CLEVELAND — Ubaldo Jimenez set an early tone Tuesday night that no matter how hard the Indians tried they couldn’t erase.
With Jimenez offering up another brief but brilliant outing, Cleveland overcame offensive inefficiencies and a hiccup from closer Chris Perez to outlast Baltimore 4-3 and even the series between wild-card contenders at a game apiece.
Nothing has come easy for the Indians, who won for just the second time in eight games and had to sweat out a near implosion from Perez in the ninth inning.
Perez, who appeared in court on misdemeanor drug charges earlier in the day, allowed hits to the first two batters he faced before Nate McLouth launched a three-run home run to right field. But the right-hander regrouped and retired the next three hitters in order to preserve the win.
It made a winner of Jimenez, who tossed six shutout innings, allowing just four hits and walking two to improve to 10-9 with a 3.79 ERA over 27 starts.
“He was good. He was aggressive and worked quick,” Indians manager Terry Francona said of the right-hander, who retired 10 straight over a span from the second to the fifth inning. “This was the third start in a row where it kind of looks like he’s gotten a second wind. His fastball’s got life on it.
“He goes out there and gives us six shutout innings against a lineup like that. That’s exciting to see.”
“It was all about my fastball,” Jimenez said. “My fastball has a lot of life on it right now.”
Though Jimenez hasn’t been much of an innings eater this season, he has been effective, resembling a much different pitcher than he has during his tenure with the Indians.
Mechanical adjustments developed this offseason with new pitching coach Mickey Callaway have appeared to pay off for Jimenez, who has lasted seven innings or more just four times, but has allowed three or fewer runs in 22 starts and eight straight outings.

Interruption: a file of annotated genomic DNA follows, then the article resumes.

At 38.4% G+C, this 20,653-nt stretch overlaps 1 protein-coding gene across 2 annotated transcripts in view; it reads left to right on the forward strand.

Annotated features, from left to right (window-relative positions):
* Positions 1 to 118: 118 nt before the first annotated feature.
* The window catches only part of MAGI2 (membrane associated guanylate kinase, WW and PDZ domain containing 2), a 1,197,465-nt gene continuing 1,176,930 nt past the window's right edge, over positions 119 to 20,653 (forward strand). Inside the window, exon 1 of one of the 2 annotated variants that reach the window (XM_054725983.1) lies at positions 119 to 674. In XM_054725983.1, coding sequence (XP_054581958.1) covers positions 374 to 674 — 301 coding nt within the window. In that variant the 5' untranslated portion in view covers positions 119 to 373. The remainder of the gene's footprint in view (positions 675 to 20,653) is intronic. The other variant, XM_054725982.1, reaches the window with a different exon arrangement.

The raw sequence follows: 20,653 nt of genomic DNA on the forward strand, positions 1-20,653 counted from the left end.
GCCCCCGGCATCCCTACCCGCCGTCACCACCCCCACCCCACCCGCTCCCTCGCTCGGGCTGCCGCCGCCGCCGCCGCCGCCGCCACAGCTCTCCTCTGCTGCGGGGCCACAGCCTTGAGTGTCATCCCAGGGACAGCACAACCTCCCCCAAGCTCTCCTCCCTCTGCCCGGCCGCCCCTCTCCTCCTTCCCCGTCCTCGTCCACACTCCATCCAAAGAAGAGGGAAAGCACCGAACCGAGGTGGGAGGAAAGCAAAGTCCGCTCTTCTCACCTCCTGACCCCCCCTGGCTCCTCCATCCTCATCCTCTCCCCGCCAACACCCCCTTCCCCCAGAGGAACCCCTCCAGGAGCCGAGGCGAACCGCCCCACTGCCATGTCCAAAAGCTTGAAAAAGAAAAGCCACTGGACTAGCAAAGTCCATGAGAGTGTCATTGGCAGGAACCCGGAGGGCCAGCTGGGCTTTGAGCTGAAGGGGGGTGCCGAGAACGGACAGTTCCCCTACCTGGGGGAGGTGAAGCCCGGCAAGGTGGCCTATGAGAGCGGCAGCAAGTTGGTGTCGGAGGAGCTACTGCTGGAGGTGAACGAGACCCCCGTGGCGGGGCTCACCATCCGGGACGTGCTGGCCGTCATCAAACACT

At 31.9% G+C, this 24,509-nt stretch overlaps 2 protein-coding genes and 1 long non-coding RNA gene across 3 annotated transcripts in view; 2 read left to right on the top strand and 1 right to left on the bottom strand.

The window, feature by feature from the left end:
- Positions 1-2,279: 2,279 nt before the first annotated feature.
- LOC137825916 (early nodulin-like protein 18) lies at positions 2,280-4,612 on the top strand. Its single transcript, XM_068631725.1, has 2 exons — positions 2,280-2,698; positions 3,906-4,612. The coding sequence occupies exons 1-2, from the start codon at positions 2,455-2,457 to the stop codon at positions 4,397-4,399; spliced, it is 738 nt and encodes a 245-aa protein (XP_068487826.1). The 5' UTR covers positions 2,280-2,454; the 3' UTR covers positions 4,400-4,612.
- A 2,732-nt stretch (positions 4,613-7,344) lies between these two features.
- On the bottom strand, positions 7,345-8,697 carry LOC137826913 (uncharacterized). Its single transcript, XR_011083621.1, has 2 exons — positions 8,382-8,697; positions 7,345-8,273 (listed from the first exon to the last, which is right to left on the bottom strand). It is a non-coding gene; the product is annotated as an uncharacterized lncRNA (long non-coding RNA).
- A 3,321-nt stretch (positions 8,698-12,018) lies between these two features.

“You always have to give the player credit, especially a veteran guy that’s willing to make changes,” Francona said. “I think Mickey deserves a ton of credit for developing a relationship with Ubaldo.”
“He’s the main reason I’m where I’m at right now,” Jimenez said of Callaway. “It was all about being 100 percent with my mechanics. I’ve been working hard the last two years to get back to where I was before and I’m getting there.”
It wasn’t a breakout performance for Cleveland’s offense, which has struggled mightily over the past month, but it was just enough.
The Indians scored once on three hits over the first five innings against Orioles starter Chris Tillman before plating three in the sixth — two on a two-out double from catcher Yan Gomes. Sacrifice flies from Asdrubal Cabrera scored Cleveland’s other two runs.
“We did a lot of nice things,” Francona said. “We moved runners over, got some big hits … that’s how we have to play.”
The win came in front of just 9,962 fans, which accounted for the smallest September crowd ever at Jacobs/Progressive Field — and the smallest since 1992 overall.
Despite staying in playoff contention for much of the season, the Indians have ranked near the bottom of the American League in attendance.
“Of course, we notice,” Jimenez said of the small crowds. “It’s definitely not the same when we have a big crowd. What can we do?”
Cleveland entered the night 3 1/2 games out in the race for the American League’s final wild-card spot. The Orioles entered the night two games back.
Contact Chris Assenheimer at 329-7136 or firstname.lastname@example.org. Fan him on Facebook and follow him on Twitter @CAwesomeheimer.